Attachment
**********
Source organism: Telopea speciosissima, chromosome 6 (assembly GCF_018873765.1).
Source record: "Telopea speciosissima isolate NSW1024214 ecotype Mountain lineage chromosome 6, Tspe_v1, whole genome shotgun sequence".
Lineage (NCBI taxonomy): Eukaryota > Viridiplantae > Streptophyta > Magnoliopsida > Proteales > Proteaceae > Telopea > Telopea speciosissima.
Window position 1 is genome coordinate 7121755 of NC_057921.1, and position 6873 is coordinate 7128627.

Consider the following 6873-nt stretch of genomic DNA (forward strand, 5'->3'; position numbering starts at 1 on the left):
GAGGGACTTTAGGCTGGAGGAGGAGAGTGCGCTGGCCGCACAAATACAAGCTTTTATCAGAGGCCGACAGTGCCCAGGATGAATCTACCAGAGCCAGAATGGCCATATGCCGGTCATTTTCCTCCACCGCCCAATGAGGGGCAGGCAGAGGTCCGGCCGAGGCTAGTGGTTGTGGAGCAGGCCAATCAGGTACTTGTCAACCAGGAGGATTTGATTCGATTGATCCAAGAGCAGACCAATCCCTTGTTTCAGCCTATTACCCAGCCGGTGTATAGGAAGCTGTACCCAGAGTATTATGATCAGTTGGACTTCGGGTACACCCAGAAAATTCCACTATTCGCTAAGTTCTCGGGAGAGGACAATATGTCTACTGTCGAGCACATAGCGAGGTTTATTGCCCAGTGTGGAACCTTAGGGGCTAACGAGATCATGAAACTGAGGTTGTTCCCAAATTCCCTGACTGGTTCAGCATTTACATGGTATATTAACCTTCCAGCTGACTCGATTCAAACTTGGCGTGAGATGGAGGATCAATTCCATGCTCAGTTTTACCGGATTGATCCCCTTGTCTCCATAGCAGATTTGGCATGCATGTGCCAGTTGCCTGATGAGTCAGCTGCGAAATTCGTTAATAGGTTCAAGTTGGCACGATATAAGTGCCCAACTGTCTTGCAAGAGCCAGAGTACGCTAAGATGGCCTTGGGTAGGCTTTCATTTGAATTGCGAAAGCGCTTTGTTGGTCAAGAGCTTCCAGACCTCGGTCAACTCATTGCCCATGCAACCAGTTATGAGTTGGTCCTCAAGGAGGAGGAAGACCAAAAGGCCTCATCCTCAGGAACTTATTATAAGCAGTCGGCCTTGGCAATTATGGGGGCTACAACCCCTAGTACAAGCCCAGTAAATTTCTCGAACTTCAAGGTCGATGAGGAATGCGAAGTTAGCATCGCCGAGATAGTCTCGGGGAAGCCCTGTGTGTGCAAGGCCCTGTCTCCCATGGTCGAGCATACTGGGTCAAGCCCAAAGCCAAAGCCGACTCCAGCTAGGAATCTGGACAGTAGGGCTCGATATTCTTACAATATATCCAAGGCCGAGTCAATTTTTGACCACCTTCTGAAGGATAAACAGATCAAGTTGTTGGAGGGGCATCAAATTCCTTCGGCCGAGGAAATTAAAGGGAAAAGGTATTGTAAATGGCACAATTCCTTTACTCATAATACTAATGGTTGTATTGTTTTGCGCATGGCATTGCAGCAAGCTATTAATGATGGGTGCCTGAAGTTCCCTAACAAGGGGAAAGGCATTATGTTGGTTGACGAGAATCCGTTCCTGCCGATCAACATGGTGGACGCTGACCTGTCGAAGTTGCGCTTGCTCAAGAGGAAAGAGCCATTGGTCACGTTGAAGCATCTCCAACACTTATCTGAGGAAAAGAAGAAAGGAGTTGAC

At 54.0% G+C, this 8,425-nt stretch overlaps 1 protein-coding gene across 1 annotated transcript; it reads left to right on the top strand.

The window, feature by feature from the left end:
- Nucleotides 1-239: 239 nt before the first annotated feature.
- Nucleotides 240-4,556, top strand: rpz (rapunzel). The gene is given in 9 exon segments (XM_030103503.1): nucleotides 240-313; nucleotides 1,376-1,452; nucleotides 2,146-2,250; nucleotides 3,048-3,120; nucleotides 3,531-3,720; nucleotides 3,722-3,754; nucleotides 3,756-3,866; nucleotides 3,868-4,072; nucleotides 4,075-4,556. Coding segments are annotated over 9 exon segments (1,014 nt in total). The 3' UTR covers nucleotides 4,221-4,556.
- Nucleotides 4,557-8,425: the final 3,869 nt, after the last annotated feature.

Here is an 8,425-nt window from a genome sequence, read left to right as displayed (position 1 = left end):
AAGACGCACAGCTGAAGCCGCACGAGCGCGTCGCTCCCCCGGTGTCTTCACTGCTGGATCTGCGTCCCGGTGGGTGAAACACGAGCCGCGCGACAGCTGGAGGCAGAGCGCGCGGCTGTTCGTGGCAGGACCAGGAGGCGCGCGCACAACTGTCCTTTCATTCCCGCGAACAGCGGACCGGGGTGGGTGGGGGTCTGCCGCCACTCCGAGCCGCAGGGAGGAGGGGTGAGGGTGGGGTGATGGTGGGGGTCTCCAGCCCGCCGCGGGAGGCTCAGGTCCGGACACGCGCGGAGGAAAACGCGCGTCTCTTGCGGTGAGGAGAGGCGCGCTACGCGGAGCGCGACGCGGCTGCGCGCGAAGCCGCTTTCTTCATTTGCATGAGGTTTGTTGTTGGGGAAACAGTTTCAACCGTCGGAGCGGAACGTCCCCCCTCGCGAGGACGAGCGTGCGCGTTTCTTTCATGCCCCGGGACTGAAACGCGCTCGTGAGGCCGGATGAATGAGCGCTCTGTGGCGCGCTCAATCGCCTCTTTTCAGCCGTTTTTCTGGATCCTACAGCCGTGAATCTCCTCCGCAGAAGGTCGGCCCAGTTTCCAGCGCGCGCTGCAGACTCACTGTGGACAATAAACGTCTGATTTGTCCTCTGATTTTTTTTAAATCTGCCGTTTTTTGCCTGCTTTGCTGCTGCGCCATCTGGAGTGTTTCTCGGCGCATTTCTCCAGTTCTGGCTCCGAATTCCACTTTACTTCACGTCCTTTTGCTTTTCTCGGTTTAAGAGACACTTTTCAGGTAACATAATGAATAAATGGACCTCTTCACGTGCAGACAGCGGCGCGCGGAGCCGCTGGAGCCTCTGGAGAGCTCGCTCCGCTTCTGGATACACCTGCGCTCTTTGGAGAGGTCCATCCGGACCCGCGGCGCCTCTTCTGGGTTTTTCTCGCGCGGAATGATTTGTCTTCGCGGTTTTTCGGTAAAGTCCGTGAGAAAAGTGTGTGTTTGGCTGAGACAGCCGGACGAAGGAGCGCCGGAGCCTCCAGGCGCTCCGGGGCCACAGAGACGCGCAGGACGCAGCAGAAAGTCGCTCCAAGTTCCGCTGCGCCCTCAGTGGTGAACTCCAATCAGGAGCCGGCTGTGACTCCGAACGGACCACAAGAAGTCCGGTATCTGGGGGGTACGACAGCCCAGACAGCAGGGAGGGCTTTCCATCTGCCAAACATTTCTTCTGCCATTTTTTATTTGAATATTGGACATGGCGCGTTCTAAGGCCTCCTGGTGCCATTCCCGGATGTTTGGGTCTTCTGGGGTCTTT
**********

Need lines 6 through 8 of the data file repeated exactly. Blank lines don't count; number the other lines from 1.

GAGGGACTTTAGGCTGGAGGAGGAGAGTGCGCTGGCCGCACAAATACAAGCTTTTATCAGAGGCCGACAGTGCCCAGGATGAATCTACCAGAGCCAGAATGGCCATATGCCGGTCATTTTCCTCCACCGCCCAATGAGGGGCAGGCAGAGGTCCGGCCGAGGCTAGTGGTTGTGGAGCAGGCCAATCAGGTACTTGTCAACCAGGAGGATTTGATTCGATTGATCCAAGAGCAGACCAATCCCTTGTTTCAGCCTATTACCCAGCCGGTGTATAGGAAGCTGTACCCAGAGTATTATGATCAGTTGGACTTCGGGTACACCCAGAAAATTCCACTATTCGCTAAGTTCTCGGGAGAGGACAATATGTCTACTGTCGAGCACATAGCGAGGTTTATTGCCCAGTGTGGAACCTTAGGGGCTAACGAGATCATGAAACTGAGGTTGTTCCCAAATTCCCTGACTGGTTCAGCATTTACATGGTATATTAACCTTCCAGCTGACTCGATTCAAACTTGGCGTGAGATGGAGGATCAATTCCATGCTCAGTTTTACCGGATTGATCCCCTTGTCTCCATAGCAGATTTGGCATGCATGTGCCAGTTGCCTGATGAGTCAGCTGCGAAATTCGTTAATAGGTTCAAGTTGGCACGATATAAGTGCCCAACTGTCTTGCAAGAGCCAGAGTACGCTAAGATGGCCTTGGGTAGGCTTTCATTTGAATTGCGAAAGCGCTTTGTTGGTCAAGAGCTTCCAGACCTCGGTCAACTCATTGCCCATGCAACCAGTTATGAGTTGGTCCTCAAGGAGGAGGAAGACCAAAAGGCCTCATCCTCAGGAACTTATTATAAGCAGTCGGCCTTGGCAATTATGGGGGCTACAACCCCTAGTACAAGCCCAGTAAATTTCTCGAACTTCAAGGTCGATGAGGAATGCGAAGTTAGCATCGCCGAGATAGTCTCGGGGAAGCCCTGTGTGTGCAAGGCCCTGTCTCCCATGGTCGAGCATACTGGGTCAAGCCCAAAGCCAAAGCCGACTCCAGCTAGGAATCTGGACAGTAGGGCTCGATATTCTTACAATATATCCAAGGCCGAGTCAATTTTTGACCACCTTCTGAAGGATAAACAGATCAAGTTGTTGGAGGGGCATCAAATTCCTTCGGCCGAGGAAATTAAAGGGAAAAGGTATTGTAAATGGCACAATTCCTTTACTCATAATACTAATGGTTGTATTGTTTTGCGCATGGCATTGCAGCAAGCTATTAATGATGGGTGCCTGAAGTTCCCTAACAAGGGGAAAGGCATTATGTTGGTTGACGAGAATCCGTTCCTGCCGATCAACATGGTGGACGCTGACCTGTCGAAGTTGCGCTTGCTCAAGAGGAAAGAGCCATTGGTCACGTTGAAGCATCTCCAACACTTATCTGAGGAAAAGAAGAAAGGAGTTGAC

At 54.0% G+C, this 8,425-nt stretch overlaps 1 protein-coding gene across 1 annotated transcript; it reads left to right on the top strand.

The window, feature by feature from the left end: